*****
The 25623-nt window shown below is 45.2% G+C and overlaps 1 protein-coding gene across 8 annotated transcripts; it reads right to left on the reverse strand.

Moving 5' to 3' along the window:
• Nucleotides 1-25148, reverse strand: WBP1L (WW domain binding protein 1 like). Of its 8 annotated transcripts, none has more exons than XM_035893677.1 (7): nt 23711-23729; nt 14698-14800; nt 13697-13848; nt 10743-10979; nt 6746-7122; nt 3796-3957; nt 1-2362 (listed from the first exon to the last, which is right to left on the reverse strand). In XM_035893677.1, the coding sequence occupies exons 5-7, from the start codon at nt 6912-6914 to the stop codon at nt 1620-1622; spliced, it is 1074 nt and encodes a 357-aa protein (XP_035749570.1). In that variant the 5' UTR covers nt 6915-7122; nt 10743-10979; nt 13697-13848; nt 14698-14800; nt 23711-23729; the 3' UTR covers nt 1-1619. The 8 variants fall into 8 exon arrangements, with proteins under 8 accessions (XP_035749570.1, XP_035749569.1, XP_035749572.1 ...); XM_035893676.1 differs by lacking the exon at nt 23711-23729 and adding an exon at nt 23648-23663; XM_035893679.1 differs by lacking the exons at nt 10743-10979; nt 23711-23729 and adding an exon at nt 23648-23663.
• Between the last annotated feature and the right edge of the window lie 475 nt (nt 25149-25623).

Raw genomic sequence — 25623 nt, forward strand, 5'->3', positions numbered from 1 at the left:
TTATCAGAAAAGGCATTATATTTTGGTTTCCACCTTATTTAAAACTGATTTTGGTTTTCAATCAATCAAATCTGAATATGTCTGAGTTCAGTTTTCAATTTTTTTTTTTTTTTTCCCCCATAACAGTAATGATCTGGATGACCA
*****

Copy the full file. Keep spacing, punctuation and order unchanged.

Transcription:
The 25623-nt window shown below is 45.2% G+C and overlaps 1 protein-coding gene across 8 annotated transcripts; it reads right to left on the reverse strand.

Moving 5' to 3' along the window:
• Nucleotides 1-25148, reverse strand: WBP1L (WW domain binding protein 1 like). Of its 8 annotated transcripts, none has more exons than XM_035893677.1 (7): nt 23711-23729; nt 14698-14800; nt 13697-13848; nt 10743-10979; nt 6746-7122; nt 3796-3957; nt 1-2362 (listed from the first exon to the last, which is right to left on the reverse strand). In XM_035893677.1, the coding sequence occupies exons 5-7, from the start codon at nt 6912-6914 to the stop codon at nt 1620-1622; spliced, it is 1074 nt and encodes a 357-aa protein (XP_035749570.1). In that variant the 5' UTR covers nt 6915-7122; nt 10743-10979; nt 13697-13848; nt 14698-14800; nt 23711-23729; the 3' UTR covers nt 1-1619. The 8 variants fall into 8 exon arrangements, with proteins under 8 accessions (XP_035749570.1, XP_035749569.1, XP_035749572.1 ...); XM_035893676.1 differs by lacking the exon at nt 23711-23729 and adding an exon at nt 23648-23663; XM_035893679.1 differs by lacking the exons at nt 10743-10979; nt 23711-23729 and adding an exon at nt 23648-23663.
• Between the last annotated feature and the right edge of the window lie 475 nt (nt 25149-25623).

Raw genomic sequence — 25623 nt, forward strand, 5'->3', positions numbered from 1 at the left:
TTATCAGAAAAGGCATTATATTTTGGTTTCCACCTTATTTAAAACTGATTTTGGTTTTCAATCAATCAAATCTGAATATGTCTGAGTTCAGTTTTCAATTTTTTTTTTTTTTTTCCCCCATAACAGTAATGATCTGGATGACCA